IN RE: THE FINANCIAL OVERSIGHT AND MANAGEMENT BOARD FOR PUERTO RICO, AS REPRESENTATIVE FOR THE COMMONWEALTH OF PUERTO RICO; THE FINANCIAL OVERSIGHT AND MANAGEMENT BOARD FOR PUERTO RICO, AS REPRESENTATIVE FOR THE PUERTO RICO HIGHWAYS & TRANSPORTATION AUTHORITY, Debtors.
THE FINANCIAL OVERSIGHT AND MANAGEMENT BOARD FOR PUERTO RICO, AS REPRESENTATIVE FOR THE COMMONWEALTH OF PUERTO RICO; FINANCIAL OVERSIGHT AND MANAGEMENT BOARD FOR PUERTO RICO; PUERTO RICO FISCAL AGENCY AND FINANCIAL ADVISORY AURTHORITY; THE FINANCIAL OVERSIGHT AND MANAGEMENT BOARD FOR PUERTO RICO, AS REPRESENTATIVE FOR THE PUERTO RICO HIGHWAYS & TRANSPORTATION AUTHORITY; RICARDO ROSSELLÓ-NEVARES; GERARDO JOSÉ PORTELA-FRANCO; CARLOS CONTRERAS-APONTE; JOSÉ IVÁN MARRERO-ROSADO; RAÚL MALDONADO-GAUTIER; NATALIE A. JARESKO, Defendants, Appellees, ASSURED GUARANTY CORPORATION; ASSURED GUARANTY MUNICIPAL CORPORATION; FINANCIAL GUARANTY INSURANCE COMPANY; NATIONAL PUBLIC FINANCE GUARANTEE CORPORATION, Plaintiffs, Appellants, JOSÉ B. CARRIÓN III; ANDREW G. BRIGGS; CARLOS M. GARCÍA; ARTHUR J. GONZÁLEZ; JOSÉ R. GONZÁLEZ; ANA J. MATOSANTOS; DAVID A. SKEEL, JR.; CHRISTIAN SOBRINO, Defendants.
Howard, Chief Judge, Torruella, Lynch, Thompson, Kayatta, and
KAYATTA, Circuit Judge, with whom HOWARD, Chief Judge,
TORRUELLA, Circuit Judge, and THOMPSON, Circuit Judge, join,
statement on denial of rehearing en banc.
petition for rehearing having been denied by the panel of
judges who decided the case, and the petition for rehearing
en banc having been submitted to the active judges of this
court and a majority of the judges not having voted that the
case be heard en banc, it is ordered that the petition for
rehearing and the petition for rehearing en banc be
central issue in this case is whether the
creditor-bondholders, without first obtaining permission from
the Title III court, may commence a judicial proceeding
against a Commonwealth debtor to obtain a court order
restoring the flow of post-petition pledged special revenues
from the debtor. Two panels of this court recently held that
sections 922 and 928 of the municipal bankruptcy code do not
afford creditors a shortcut to bypass the requirement of
obtaining traditional stay relief in order to bring such an
enforcement action. See Ambac Assurance Corp.
v. Commonwealth of Puerto Rico (In re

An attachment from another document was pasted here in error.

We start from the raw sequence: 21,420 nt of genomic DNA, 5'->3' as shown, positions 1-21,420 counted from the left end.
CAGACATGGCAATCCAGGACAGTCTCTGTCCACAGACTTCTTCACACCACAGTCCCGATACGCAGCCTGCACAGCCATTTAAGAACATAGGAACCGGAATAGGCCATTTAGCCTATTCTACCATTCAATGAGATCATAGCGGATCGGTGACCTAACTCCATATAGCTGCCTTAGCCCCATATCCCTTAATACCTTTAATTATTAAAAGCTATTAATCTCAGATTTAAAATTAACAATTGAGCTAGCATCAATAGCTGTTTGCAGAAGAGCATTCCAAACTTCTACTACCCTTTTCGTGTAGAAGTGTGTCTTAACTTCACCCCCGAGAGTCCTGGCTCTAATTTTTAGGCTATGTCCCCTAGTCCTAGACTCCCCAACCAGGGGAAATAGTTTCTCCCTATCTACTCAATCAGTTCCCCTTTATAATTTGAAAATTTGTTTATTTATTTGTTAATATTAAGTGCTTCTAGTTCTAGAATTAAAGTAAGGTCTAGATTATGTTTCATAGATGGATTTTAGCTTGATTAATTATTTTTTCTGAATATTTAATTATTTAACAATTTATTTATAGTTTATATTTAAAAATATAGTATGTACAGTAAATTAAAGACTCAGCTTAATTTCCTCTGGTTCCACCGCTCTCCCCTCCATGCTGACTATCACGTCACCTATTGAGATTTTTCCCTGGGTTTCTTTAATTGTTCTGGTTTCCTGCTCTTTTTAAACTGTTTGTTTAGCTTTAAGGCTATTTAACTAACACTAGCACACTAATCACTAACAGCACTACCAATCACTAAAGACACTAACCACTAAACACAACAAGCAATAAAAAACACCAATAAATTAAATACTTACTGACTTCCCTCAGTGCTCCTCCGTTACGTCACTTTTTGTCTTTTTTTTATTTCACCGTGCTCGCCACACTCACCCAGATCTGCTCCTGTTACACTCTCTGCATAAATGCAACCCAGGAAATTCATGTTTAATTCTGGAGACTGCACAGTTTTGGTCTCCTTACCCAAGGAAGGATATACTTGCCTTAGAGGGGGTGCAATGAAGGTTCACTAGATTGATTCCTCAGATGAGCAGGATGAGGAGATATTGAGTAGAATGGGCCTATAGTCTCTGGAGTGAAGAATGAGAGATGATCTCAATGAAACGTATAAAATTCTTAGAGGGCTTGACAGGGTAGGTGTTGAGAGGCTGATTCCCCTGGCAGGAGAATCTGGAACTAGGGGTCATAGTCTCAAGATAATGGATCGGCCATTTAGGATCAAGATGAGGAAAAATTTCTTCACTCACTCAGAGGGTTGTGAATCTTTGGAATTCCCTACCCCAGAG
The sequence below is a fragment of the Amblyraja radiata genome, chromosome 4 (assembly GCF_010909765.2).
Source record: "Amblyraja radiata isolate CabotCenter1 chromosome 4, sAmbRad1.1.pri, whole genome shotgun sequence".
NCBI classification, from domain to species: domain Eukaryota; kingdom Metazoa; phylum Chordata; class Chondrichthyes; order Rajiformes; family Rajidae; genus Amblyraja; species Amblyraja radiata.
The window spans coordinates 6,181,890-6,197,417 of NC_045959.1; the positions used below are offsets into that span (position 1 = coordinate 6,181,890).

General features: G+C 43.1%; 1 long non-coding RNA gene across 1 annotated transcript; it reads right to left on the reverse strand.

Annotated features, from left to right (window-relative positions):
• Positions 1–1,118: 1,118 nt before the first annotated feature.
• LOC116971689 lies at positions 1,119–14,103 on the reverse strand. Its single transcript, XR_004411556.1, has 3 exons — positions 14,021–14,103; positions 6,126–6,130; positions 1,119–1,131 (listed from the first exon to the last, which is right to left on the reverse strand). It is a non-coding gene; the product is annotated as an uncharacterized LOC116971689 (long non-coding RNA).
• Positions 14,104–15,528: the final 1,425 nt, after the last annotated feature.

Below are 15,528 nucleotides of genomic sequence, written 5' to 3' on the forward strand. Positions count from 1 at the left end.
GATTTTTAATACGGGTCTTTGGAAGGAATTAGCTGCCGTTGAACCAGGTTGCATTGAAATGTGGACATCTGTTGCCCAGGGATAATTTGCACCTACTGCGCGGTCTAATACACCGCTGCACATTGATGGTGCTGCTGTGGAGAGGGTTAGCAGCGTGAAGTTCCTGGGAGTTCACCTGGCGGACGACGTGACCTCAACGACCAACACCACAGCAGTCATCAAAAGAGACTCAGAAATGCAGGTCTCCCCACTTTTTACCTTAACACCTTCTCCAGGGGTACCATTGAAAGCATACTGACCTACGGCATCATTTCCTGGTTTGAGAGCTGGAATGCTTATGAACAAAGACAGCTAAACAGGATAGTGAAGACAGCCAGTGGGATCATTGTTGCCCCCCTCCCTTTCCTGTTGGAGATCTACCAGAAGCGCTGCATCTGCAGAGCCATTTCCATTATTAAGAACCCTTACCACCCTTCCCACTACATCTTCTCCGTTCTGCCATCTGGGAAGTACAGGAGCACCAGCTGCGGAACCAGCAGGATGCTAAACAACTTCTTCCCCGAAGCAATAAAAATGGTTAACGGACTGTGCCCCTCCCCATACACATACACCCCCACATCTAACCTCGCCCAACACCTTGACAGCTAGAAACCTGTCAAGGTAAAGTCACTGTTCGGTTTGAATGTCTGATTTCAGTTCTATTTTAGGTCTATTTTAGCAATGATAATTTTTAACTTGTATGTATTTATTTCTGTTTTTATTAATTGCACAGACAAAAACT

Fin. Oversight & Mgmt. Bd. for P.R.), 927 F.3d 597,
604-05 (1st Cir. 2019); Assured Guar. Corp.
v. Fin. Oversight & Mgmt. Bd. for P.R.
(In re Fin. Oversight & Mgmt. Bd. for P.R.), 919
F.3d 121, 127-32 (1st Cir. 2019). Because I believe that the
dissent's objection to our denial of the creditors'
petition for rehearing en banc is unsupported by the text of
sections 922 and 928 and misconstrues the legislative context
and history accompanying those provisions, I elaborate on my
support for the panel's holding and for the denial of the
creditors' desire to commence a proceeding without
permission from the Title III court implicates section 362(a)
of the bankruptcy code, which automatically stays a broad
variety of creditor actions against the debtor or the
debtor's property upon the debtor's filing of a
bankruptcy petition. See generally 11 U.S.C. §
362(a). One of the creditor actions that section 362(a) stays
is the "commencement . . . of a judicial . . .
proceeding against the debtor that . . . could have been
commenced before the commencement of the [bankruptcy] case .
. . or to recover a claim against the debtor that arose
before the commencement of the [bankruptcy] case."
Id. § 362(a)(1). Under other subsections, the
stay also applies to many creditor actions that fall short of
commencing a judicial proceeding. These include, in relevant
part, "any act . . . to exercise control over property
of the [debtor]," id. § 362(a)(3); see
also id. § 902(1) (stating that "property of
the estate" when used in the municipal bankruptcy